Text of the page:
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Time travel story

milehigh65

I'm looking for a "sent to live in the stone age" story. The most specific thing I remember is the hero saves a little girl who he adopts and later trains a small elephant to pull her around in a cart. Ring any bells?

MH

Replies:   docholladay
qqqq

cmsix john and argent

docholladay

@milehigh65

John and Argent by cmsix. And it was a baby mammoth.

http://storiesonline.net/a/cmsix
http://storiesonline.net/s/57996/john-and-argent

Replies:   Dominions Son
Rambulator

Try John and Argent by cmsix.

milehigh65

Thanks!

redlion75

gee I wonder if anyone knows this story?

Replies:   samuelmichaels
samuelmichaels

@redlion75

gee I wonder if anyone knows this story?


I think it's safe to say that cmsix made his mark on the readership of SOL, for all his incomplete tales.

Dominions Son

@docholladay

And it was a baby mammoth.


Which is a prehistoric pachyderm with a trunk and tusks, in other words an elephant. :)

Replies:   Crumbly Writer
Crumbly Writer

@Dominions Son

Which is a prehistoric pachyderm with a trunk and tusks, in other words an elephant.

Better a pachyderm than a prehistoric crocodile (which he featured as a plot element in another story).

miksmit

Cmsix, oyster50, and lazlo were the first authors to pull me into the sol world. Looking back its a pretty interesting mix of story types.

Replies:   Capt Zapp
Capt Zapp

@miksmit

Cmsix, oyster50, and lazlo


Three of my favorite authors.

Cmsix was my inspiration to write 'The Loser'. Unfortunately, my story seems to be following his 'inactive' lead as well. Still waiting for my muse to wake up (or go back to sleep as the case may be. 'The Loser' came to me in dreams) and give me something to put into 'print'.

Replies:   Crumbly Writer
Crumbly Writer
Updated:

@Capt Zapp


Unfortunately, my story seems to be following his 'inactive' lead as well. Still waiting for my muse to wake up (or go back to sleep as the case may be. 'The Loser' came to me in dreams) and give me something to put into 'print'.


As I always say, I've found that when I have writer's block, it's typically the story's characters trying to tell me something. The characters all stand up and refuse to continue the story, because you're likely asking them to behave out of character. If you can identify the specific problem (the key element), the put the story aside while you do something else, and often you'll resolve the issue in a week, and your muse will be back with a vengeance. However, if you can't identify the problem the characters have with the story, you might be dithering for years, in which case you give up and start an entirely new story. (How's that for sweeping generalizations?)

That's also why I obsess about how readers respond to my stories, trying to identify unknown issues I never realized I and others have with any given story. I like analyzing things to death, rather than putting them behind me and moving on.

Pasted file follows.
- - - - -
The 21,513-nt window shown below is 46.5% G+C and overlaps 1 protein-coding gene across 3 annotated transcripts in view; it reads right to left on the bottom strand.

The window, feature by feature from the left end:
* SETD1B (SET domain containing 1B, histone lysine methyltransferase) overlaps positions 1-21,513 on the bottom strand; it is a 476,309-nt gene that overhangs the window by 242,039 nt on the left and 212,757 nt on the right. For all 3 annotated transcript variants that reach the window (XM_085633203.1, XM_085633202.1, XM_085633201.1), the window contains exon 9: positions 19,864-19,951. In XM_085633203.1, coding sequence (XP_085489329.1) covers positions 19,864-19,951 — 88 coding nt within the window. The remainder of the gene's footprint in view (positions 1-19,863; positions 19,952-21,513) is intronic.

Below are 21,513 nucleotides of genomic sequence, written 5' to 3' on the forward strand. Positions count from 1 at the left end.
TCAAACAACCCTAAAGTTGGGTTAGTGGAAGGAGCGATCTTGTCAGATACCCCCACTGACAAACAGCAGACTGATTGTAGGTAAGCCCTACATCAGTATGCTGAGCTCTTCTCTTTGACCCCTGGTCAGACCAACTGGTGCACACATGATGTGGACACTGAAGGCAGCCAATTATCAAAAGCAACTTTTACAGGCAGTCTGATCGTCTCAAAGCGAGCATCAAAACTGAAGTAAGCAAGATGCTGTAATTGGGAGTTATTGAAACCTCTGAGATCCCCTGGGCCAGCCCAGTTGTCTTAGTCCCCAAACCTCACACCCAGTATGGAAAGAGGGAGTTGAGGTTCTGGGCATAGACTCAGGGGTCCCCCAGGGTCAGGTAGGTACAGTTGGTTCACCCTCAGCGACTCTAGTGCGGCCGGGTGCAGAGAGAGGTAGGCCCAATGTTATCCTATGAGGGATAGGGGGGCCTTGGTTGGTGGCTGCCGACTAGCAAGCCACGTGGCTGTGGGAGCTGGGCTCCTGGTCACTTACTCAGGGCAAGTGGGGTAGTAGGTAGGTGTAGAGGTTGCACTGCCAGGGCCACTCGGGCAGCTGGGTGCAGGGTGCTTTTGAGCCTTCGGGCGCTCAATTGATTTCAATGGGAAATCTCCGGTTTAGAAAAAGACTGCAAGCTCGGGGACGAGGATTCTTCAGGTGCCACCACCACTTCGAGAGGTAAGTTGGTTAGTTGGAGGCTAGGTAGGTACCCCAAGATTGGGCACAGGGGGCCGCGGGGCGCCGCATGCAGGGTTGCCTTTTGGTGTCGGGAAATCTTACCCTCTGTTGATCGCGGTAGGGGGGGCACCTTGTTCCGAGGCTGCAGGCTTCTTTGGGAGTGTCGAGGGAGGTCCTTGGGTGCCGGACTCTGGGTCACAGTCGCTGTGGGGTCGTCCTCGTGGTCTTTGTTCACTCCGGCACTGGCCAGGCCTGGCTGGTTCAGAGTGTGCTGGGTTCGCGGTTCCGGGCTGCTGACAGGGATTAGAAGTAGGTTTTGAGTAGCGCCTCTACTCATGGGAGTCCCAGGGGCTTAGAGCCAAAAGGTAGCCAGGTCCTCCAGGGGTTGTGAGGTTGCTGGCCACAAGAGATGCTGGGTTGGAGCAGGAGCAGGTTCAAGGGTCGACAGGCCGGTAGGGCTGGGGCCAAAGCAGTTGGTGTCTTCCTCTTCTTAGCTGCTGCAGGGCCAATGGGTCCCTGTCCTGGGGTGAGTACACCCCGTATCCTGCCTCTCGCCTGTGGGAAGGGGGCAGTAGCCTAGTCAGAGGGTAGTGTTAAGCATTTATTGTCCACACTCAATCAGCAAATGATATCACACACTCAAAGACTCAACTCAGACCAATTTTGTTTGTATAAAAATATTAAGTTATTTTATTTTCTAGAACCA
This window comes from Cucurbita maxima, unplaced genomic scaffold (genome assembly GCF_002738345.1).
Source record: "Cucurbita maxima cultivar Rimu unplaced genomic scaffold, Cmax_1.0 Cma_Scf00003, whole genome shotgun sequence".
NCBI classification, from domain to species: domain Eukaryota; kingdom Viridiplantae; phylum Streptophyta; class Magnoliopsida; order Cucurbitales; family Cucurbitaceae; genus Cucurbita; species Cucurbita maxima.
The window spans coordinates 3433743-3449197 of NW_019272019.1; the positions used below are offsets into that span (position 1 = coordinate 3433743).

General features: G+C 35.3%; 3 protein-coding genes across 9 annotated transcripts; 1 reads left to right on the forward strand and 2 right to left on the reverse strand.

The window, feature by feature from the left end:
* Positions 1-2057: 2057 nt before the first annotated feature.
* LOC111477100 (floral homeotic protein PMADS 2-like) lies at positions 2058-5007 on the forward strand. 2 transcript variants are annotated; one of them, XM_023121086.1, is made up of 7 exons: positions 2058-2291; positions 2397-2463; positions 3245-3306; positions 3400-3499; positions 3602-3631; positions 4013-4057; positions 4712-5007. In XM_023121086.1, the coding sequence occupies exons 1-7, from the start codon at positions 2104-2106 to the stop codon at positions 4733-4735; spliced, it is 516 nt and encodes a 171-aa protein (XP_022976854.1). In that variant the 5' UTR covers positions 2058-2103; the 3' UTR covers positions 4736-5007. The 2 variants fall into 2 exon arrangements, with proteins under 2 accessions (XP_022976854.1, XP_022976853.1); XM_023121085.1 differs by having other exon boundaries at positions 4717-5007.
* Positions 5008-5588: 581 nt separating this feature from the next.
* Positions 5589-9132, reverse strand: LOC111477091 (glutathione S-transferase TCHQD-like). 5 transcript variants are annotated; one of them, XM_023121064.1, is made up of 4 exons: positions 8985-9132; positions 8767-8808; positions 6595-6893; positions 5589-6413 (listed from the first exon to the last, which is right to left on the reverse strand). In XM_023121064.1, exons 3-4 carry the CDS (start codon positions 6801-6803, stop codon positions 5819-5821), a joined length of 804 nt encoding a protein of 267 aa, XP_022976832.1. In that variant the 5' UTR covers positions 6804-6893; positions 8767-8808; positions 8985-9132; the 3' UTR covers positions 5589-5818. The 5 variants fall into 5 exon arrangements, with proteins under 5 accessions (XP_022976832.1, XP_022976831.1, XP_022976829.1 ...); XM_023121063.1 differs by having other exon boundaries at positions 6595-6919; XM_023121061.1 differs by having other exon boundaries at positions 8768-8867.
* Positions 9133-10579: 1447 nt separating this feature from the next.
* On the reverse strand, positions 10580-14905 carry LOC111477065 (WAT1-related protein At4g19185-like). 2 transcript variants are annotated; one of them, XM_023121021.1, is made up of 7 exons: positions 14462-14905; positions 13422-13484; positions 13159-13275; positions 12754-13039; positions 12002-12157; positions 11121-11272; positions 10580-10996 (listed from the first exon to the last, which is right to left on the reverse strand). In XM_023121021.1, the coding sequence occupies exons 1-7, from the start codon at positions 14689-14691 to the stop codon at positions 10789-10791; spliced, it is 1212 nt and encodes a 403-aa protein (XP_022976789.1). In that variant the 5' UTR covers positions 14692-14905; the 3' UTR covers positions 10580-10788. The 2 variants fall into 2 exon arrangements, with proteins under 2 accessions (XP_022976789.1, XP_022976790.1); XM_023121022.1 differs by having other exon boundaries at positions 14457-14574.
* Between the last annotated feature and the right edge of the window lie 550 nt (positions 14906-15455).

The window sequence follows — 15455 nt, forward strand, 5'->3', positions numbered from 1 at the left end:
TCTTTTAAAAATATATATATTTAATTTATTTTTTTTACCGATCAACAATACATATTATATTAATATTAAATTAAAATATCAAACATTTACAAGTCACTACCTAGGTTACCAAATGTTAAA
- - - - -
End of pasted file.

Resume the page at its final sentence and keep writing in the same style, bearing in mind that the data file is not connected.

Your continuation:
Replies:   Capt Zapp
Capt Zapp

@Crumbly Writer

If you can identify the specific problem (the key element), the put the story aside while you do something else,...


I identified the problem that something almost completely different was trying to take over my story! (Another groups was transferring people to the same dimension/universe without my original 'aliens' knowledge and it was throwing things into a heck of a mess). I set it aside for now and worked on a couple of other ideas, one of which I wrote 3 chapters yesterday! I refuse to submit it until it is done so it doesn't get set aside as well. The third, well, it's kinda simmering as well because of one of the discussions in the forums offering a negative view on using flashbacks.

Replies:   docholladay
docholladay
Updated:

@Capt Zapp

In that type situation, just pick a point of change. Such as the end of one season and the start of the next one. A natural break point. Continue the story later from that point as another story in a series, even if the series was unplanned.

edited to add: Sure in your example you will have some cliff hangers, but that is better than an incomplete flag.

Ernest Bywater

@docholladay

Continue the story later from that point as another story in a series, even if the series was unplanned.


Or you can do what i did with one story, I backed it up to a suitable break point, and ended it there. I also let the readers know there may be a sequel later, when i can get the final half finished.

Replies:   Capt Zapp
Capt Zapp

@Ernest Bywater

I backed it up to a suitable break point,


I don't think I can do that. The last good breaking point was a ways back - like where he first arrived on the new world. I have him catching up to one of the other MCs soon and will probably make it my break point.

Capt Zapp

@docholladay

In that type situation, just pick a point of change. Such as the end of one season and the start of the next one. A natural break point.

Thanks Doc. I have such a point on the horizon and intend to do just that.

richardshagrin

Flashbacks are usually ok, at least when clearly identifiable as such. What irks me is multiple flashbacks, a flash within a flash, or mixing flashbacks with flash forwards until I can't tell when the character is, any more.

Replies:   docholladay
docholladay
Updated:

@richardshagrin


Flashbacks are usually ok, at least when clearly identifiable as such.


I enjoy those told by someone besides the MC. Usually those tales tend to embarrass the MC as well or tell things they would never personally tell about themselves.

edited to add: That is usually done by one or more characters telling the story to other characters in the story. A form of gossip maybe.

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